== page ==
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Pharmacy eResources: Graduate Orientation

Starting points

Documents from Orientation


Does a personalized telephone follow-up by a pharmacist assist people who have missed refilling their prescriptions in taking diabetes medicines by resolving medication adherence challenges?


Elements Search Terms
P = Patient, problem, population Diabetes, missed refill
I = Intervention Phone call from pharmacist
C = Comparison None
O = Outcome(s) Medication adherence

Consider synonyms to broaden your search.

Diabetes, missed refill Phone call Pharmacist

Missed refill

Medication adherence

Medication compliance

Patient compliance

Do we need diabetes?  Would you be interested in any chronic disease?


Text message*


Cell phone*

Mobile phone*






OVID tips

Truncation and Wildcards

You can use the truncation symbol (*) as a substitute for any string of zero or more characters in your search term. For example, the search migrat* retrieves any record containing "migrated," "migration," "migratory," "migratory-species," etc.

You can use the wildcard symbol (?) as a substitute for one character or none. For example, the search m*donald retrieves records containing "McDonald" or "MacDonald".

The truncation and wildcard symbols can be used anywhere in your search term, except as the first character.

Model for Graduate Level Searching

1. Search subject indexes  - Use more than one.
2. Identify reviews - General reviews, systematic reviews, scoping reviews, etc.
3. Search for ancestors - Look at the references cited in the paper.
4. Search for descendants - Use Scopus or Web of Science to see who has cited the article.
5. Identify key documents - Use Scopus or Web of Science to see the most cited papers.
6. Current awareness - Set up alerts in different databases or use JournalsTOCs.
Linda G. Ackerson. “Basing reference service on scientific communication: toward a more effective model for science graduate students” (1996) Reference Quarterly, 36: 248-257.

To find databases for different topics use the Subjects A-Z list.

Medline vs Embase

Medline Embase
North American emphasis. Created by National Library of Medicine in U.S. About 5,600 journals. European (Asian) Emphasis.  Created by Elsevier, a publisher in the Netherlands. About 8,300 journals
Different interfaces: e.g. OVID, PubMed Indexes more drug journals than Medline and has more drug indexing terms.
  Good coverage of alternative medicine

You need to search each database separately because the controlled vocabulary can be very different from one to the other.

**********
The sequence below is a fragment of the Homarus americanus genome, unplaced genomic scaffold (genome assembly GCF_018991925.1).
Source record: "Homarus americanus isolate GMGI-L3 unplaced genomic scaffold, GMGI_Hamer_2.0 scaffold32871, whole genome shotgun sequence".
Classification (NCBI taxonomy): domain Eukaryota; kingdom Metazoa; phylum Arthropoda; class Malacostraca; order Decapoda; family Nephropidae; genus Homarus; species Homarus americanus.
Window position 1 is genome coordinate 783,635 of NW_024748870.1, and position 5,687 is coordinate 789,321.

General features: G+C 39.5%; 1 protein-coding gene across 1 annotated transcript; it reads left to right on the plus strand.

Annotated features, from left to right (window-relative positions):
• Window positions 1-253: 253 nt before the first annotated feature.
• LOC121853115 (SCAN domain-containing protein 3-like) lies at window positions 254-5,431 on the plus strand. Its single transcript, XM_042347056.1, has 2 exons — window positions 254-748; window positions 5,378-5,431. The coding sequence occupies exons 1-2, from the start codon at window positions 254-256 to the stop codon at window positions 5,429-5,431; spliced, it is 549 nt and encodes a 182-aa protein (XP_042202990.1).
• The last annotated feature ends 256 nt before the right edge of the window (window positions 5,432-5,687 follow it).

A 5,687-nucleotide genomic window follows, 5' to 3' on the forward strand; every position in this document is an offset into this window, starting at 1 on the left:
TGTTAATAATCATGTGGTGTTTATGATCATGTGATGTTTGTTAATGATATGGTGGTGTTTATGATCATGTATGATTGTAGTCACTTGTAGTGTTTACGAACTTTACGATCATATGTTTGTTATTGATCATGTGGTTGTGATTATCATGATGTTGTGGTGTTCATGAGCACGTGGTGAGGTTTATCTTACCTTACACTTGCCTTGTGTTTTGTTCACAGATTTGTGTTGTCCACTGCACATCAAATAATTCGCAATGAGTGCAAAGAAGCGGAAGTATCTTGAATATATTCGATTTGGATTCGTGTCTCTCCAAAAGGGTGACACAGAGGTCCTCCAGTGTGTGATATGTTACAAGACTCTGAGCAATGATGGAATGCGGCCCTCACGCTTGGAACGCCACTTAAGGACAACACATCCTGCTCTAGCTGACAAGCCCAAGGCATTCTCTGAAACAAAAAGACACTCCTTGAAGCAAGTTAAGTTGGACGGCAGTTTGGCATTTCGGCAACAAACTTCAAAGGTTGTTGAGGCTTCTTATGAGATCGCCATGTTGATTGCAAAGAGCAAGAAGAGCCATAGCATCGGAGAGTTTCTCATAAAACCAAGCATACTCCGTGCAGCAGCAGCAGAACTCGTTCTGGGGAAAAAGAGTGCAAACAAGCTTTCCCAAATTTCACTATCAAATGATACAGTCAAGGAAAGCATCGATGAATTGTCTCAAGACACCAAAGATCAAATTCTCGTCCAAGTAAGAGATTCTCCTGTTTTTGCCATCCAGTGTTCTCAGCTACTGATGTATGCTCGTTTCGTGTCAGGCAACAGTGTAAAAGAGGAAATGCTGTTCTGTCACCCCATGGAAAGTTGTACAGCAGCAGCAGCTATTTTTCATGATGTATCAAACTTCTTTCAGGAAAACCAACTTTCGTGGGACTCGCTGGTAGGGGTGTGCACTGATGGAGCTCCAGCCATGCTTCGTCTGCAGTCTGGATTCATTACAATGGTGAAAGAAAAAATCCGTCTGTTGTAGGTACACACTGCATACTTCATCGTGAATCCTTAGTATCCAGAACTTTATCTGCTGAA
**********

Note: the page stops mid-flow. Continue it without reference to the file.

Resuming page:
E.g. A search for drug-induced liver injury -

  • In Medline, the MeSH heading is Chemical and Drug Induced Liver Injury
  • In Embase, the subject heading is Toxic Hepatitis


More information about the differences:

Demo Case

Characteristics: 55+ year old female patient, postmenopausal. She was assessed for the presence of osteoporosis. Decision made to begin a therapeutic regimen of a bisphosphonate to prevent onset of osteoporosis. Patient is reluctant to take the medication because a friend of hers was given a drug for her osteoporosis and her jaw became very sore and some of her teeth became loose.

What do we need to know?

  • Medication history of patient? i.e. is she taking any corticosteroids, etc.
  • Risk of jaw osteonecrosis for patients on bisphosphonates? Other adverse effects?
  • Length of therapy?

Topic -> question

  • For a post-menopausal patient taking bisphosphonates for osteoporosis prevention, what is the risk of jaw necrosis?
  • What is the recommended length of therapy of bisphosphonates for osteoporosis prevention?

PICO Model


Search terms

P= Patient, problem, population

Female, post-menopausal, at risk of osteoporosis

I = Intervention


C= Comparison


O= Outcome(s)

Osteoporosis prevention, assess/evaluate the. risk of jaw necrosis

 Things to consider before searching information resources:

List synonyms for: conditions, drugs, etc.

  • Bisphophonates :  Alendronate, Risedronate, Itidronate
  • Jaw necrosis : Osteonecrosis, bone necrosis, osteonecrosis of the jaw/mandible

Think about:

  • What are you using the information for? Patient education, treatment guidelines/policies, clinical education/instruction
  • How you want to combine your search terms
  • Terminology: Natural vs. controlled language terms (i.e. keyword or MeSH or EMTREE)
  • Ways you can apply limits to your search results, etc. (pub year, language, type of study)

Challenging Search Concepts


Community Based Research and Ethics of Research with People who Use Illicit Drugs.

A possible search strategy.  Needs work.  All keywords because there are no acceptable MeSH.

CBR or CBPR or Community-Based Research* or Community-based adj2 research* or Cooperative behav* or Community adj2 research* or Participatory adj2 research* or Collaborative research* or Community-engaged research* or Action research* or Action Science or Community Development* or Community Organi* or Community Partner* or Community Particip* or  Community-led research or Community-led or User-led adj2 research or User-led or Community Collaborat* or Collaborative inquiry or Community Involve* or Involving Communit* or Community Empower* or Empowering Communit* or Community driven or Community-driven or consumer involve* or involving consumer or community action or Community-action